Niislaa Naay Healing House Society to Receive Grant to Address Overdose Crisis

April 1, 2021

Old Massett — Communities and organizations in the Northern Health region now have extra support to expand local overdose response and awareness efforts through a provincial grant program.

“People living in rural, remote and Indigenous communities are best equipped to address the overdose crisis on the ground in their communities,” said Sheila Malcolmson, Minister of Mental Health and Addictions. “I’m grateful for the wisdom and expertise of community leaders whose innovative projects are making a difference during two public health emergencies.”

Niislaa Nayy Healing House Society in Old Massett on Haida Gwaii will be one of the organizations to receive the grant.

“Indigenous people and those who live in rural and remote areas will now have more overdose and addiction supports close to home. This funding will help reduce the barriers people often face when trying to access substance use services,” said Jennifer Rice, North Coast MLA.

People in rural and remote areas face obstacles when it comes to accessing substance-use services. Geographic remoteness may mean longer travel distances to access health care and treatment, and access to Naloxone and harm reduction services can be limited in areas with low populations.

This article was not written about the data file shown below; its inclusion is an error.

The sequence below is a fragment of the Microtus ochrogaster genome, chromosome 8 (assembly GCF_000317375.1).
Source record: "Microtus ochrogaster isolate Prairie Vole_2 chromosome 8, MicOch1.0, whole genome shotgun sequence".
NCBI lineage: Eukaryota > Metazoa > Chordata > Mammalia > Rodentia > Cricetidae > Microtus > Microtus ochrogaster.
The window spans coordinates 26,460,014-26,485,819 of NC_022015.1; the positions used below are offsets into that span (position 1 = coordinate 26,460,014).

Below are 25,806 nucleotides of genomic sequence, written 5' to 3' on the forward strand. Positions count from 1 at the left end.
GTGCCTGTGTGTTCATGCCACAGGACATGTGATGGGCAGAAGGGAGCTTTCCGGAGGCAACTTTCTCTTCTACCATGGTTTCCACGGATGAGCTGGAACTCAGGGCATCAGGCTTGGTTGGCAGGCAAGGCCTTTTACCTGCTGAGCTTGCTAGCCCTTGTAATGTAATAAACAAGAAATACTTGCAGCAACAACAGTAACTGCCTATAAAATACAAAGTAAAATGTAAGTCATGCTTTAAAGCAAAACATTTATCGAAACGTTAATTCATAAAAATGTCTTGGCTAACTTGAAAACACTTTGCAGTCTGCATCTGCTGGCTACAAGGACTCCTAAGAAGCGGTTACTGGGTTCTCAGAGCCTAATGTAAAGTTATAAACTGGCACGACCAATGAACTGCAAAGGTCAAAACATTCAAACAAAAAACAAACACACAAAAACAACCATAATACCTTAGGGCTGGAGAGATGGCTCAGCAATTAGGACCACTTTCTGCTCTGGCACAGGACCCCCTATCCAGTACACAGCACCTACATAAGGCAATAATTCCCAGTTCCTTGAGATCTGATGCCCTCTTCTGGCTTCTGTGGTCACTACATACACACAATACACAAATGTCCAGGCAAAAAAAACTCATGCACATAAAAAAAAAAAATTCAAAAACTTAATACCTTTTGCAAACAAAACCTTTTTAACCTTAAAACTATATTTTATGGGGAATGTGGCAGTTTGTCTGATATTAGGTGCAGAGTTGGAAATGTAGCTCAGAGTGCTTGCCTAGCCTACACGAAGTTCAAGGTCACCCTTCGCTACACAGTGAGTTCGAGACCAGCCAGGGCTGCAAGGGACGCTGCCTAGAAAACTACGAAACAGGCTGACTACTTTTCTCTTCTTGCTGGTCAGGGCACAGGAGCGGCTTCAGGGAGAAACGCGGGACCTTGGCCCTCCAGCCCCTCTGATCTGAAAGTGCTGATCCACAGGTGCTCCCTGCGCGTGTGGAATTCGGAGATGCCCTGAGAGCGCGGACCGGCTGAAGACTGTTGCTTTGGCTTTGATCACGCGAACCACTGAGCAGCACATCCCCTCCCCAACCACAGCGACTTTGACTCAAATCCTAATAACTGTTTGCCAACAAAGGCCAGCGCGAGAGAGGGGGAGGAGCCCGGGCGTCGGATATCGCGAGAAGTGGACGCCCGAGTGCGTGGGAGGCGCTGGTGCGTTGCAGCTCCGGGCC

Through the grants, actions such as connecting people to life-saving supports, reducing stigma, developing harm reduction policies, relationship building and knowledge sharing will be funded.

First Nations people and Indigenous communities are over-represented when it comes to overdose deaths and an increasingly toxic drug supply has magnified the impact of the overdose crisis. Data from January to October 2020 shows First Nations people died from overdose at a rate 5.5 times higher than other residents in B.C.

These funds are intended to address these inequities by supporting community groups, service providers and Indigenous-led organizations to carry out local actions specific to the needs of their community. More than $1 million in grants are being distributed to 23 rural, remote and Indigenous communities and organizations throughout B.C.

Equitable access to culturally safe and effective substance-use care is a key component of A Pathway to Hope: B.C.’s roadmap to creating a system of mental health and addictions care that works for everyone.

Read more at BC Gov News